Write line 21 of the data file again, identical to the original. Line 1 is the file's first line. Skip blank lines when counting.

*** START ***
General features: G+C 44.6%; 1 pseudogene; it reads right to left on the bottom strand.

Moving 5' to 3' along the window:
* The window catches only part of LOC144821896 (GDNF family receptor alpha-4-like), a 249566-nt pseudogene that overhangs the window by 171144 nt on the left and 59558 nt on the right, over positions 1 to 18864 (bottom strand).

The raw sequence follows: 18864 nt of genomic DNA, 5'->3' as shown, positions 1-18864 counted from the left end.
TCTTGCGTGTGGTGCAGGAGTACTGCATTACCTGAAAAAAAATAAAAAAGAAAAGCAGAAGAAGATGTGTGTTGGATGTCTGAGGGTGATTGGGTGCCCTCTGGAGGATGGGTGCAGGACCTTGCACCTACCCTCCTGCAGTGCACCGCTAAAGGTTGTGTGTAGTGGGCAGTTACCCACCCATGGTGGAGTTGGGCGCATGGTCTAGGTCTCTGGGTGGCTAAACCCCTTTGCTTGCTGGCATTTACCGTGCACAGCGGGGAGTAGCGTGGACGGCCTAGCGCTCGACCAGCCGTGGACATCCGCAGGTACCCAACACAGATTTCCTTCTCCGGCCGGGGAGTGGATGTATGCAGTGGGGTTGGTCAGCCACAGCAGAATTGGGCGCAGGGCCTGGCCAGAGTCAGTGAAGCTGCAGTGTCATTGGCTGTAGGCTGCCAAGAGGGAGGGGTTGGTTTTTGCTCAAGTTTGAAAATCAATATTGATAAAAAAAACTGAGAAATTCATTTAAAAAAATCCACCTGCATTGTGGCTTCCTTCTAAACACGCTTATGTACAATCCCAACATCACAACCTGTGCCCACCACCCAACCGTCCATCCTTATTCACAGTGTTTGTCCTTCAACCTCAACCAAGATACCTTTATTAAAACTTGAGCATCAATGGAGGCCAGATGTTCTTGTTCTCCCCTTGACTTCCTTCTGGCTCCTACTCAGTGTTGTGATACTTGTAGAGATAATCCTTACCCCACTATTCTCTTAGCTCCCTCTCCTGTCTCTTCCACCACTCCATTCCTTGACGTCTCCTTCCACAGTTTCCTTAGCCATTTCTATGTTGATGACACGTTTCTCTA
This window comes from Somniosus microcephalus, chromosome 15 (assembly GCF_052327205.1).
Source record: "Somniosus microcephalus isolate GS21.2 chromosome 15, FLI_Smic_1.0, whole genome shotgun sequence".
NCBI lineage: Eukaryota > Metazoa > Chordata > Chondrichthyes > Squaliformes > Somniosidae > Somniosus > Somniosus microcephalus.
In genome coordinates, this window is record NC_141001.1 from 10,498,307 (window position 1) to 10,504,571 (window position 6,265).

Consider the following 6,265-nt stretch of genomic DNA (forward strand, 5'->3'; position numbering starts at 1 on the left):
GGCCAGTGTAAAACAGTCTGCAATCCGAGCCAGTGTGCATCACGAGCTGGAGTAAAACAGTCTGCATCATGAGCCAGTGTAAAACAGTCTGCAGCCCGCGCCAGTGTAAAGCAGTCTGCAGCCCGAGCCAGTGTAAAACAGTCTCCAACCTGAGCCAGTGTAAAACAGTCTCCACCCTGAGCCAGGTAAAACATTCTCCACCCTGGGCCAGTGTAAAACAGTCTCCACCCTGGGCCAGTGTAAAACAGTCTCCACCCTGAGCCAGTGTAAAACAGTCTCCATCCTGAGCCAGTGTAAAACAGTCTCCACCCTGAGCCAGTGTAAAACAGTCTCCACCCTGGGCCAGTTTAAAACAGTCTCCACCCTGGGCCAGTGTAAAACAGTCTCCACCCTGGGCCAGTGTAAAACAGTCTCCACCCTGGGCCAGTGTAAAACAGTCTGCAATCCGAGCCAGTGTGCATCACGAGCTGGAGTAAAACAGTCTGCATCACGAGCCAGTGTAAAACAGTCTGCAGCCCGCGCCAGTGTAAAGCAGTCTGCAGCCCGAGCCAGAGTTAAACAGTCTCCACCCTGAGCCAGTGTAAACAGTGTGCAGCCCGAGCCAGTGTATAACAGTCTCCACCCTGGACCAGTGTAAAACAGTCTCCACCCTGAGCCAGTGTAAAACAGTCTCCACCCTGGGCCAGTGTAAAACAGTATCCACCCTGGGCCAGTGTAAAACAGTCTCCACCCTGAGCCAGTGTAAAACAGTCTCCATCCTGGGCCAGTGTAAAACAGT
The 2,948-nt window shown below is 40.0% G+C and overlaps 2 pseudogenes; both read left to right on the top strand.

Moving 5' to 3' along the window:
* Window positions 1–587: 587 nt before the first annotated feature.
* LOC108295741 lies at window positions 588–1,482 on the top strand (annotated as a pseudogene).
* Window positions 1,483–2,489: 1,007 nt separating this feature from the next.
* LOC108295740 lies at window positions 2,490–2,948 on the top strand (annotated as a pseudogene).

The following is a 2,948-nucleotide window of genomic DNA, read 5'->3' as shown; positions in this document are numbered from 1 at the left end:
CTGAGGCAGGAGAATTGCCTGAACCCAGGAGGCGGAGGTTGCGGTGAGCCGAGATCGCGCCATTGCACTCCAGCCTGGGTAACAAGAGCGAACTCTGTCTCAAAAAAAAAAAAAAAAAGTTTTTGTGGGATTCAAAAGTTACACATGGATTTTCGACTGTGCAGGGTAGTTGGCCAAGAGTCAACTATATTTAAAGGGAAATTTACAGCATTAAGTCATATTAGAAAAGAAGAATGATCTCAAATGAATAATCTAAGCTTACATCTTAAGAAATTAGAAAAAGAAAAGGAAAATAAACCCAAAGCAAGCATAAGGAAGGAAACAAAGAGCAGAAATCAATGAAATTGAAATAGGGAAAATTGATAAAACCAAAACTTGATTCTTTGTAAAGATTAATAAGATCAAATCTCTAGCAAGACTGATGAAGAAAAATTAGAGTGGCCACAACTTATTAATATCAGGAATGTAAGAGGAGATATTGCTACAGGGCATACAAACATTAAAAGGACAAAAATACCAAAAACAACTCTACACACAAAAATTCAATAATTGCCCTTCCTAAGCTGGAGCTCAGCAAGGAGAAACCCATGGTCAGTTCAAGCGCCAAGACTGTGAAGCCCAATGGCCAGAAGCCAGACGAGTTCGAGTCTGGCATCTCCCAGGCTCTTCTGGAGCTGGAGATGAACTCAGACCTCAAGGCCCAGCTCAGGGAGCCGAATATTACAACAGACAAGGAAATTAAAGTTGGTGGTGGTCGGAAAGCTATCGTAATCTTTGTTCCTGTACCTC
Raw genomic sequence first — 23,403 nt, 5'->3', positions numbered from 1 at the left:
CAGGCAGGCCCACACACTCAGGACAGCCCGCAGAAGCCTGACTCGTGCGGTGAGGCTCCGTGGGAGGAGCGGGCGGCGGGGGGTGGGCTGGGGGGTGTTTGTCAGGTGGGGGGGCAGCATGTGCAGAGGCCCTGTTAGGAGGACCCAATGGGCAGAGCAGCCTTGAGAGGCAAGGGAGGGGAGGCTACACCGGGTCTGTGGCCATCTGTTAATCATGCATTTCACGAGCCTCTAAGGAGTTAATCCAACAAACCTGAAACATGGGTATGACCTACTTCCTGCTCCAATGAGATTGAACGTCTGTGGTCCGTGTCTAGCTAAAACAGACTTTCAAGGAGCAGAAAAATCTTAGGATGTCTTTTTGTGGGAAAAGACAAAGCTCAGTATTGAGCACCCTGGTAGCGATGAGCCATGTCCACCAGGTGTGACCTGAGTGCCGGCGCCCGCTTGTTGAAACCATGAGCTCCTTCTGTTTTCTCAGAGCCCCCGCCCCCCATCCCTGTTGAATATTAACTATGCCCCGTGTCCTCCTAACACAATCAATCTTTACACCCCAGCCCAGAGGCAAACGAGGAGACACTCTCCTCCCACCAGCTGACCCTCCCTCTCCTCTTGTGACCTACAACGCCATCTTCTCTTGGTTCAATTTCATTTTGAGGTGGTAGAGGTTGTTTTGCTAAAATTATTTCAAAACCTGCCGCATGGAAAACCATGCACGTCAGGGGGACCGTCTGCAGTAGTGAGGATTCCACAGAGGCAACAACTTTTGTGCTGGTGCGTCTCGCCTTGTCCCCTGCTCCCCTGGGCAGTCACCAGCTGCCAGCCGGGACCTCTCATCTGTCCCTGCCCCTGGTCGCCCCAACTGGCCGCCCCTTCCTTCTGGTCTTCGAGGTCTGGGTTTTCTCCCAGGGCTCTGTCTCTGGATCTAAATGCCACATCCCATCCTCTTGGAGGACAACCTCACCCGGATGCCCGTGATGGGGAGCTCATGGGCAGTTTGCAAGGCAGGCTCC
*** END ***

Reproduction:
CAGGCAGGCCCACACACTCAGGACAGCCCGCAGAAGCCTGACTCGTGCGGTGAGGCTCCGTGGGAGGAGCGGGCGGCGGGGGGTGGGCTGGGGGGTGTTTGTCAGGTGGGGGGGCAGCATGTGCAGAGGCCCTGTTAGGAGGACCCAATGGGCAGAGCAGCCTTGAGAGGCAAGGGAGGGGAGGCTACACCGGGTCTGTGGCCATCTGTTAATCATGCATTTCACGAGCCTCTAAGGAGTTAATCCAACAAACCTGAAACATGGGTATGACCTACTTCCTGCTCCAATGAGATTGAACGTCTGTGGTCCGTGTCTAGCTAAAACAGACTTTCAAGGAGCAGAAAAATCTTAGGATGTCTTTTTGTGGGAAAAGACAAAGCTCAGTATTGAGCACCCTGGTAGCGATGAGCCATGTCCACCAGGTGTGACCTGAGTGCCGGCGCCCGCTTGTTGAAACCATGAGCTCCTTCTGTTTTCTCAGAGCCCCCGCCCCCCATCCCTGTTGAATATTAACTATGCCCCGTGTCCTCCTAACACAATCAATCTTTACACCCCAGCCCAGAGGCAAACGAGGAGACACTCTCCTCCCACCAGCTGACCCTCCCTCTCCTCTTGTGACCTACAACGCCATCTTCTCTTGGTTCAATTTCATTTTGAGGTGGTAGAGGTTGTTTTGCTAAAATTATTTCAAAACCTGCCGCATGGAAAACCATGCACGTCAGGGGGACCGTCTGCAGTAGTGAGGATTCCACAGAGGCAACAACTTTTGTGCTGGTGCGTCTCGCCTTGTCCCCTGCTCCCCTGGGCAGTCACCAGCTGCCAGCCGGGACCTCTCATCTGTCCCTGCCCCTGGTCGCCCCAACTGGCCGCCCCTTCCTTCTGGTCTTCGAGGTCTGGGTTTTCTCCCAGGGCTCTGTCTCTGGATCTAAATGCCACATCCCATCCTCTTGGAGGACAACCTCACCCGGATGCCCGTGATGGGGAGCTCATGGGCAGTTTGCAAGGCAGGCTCC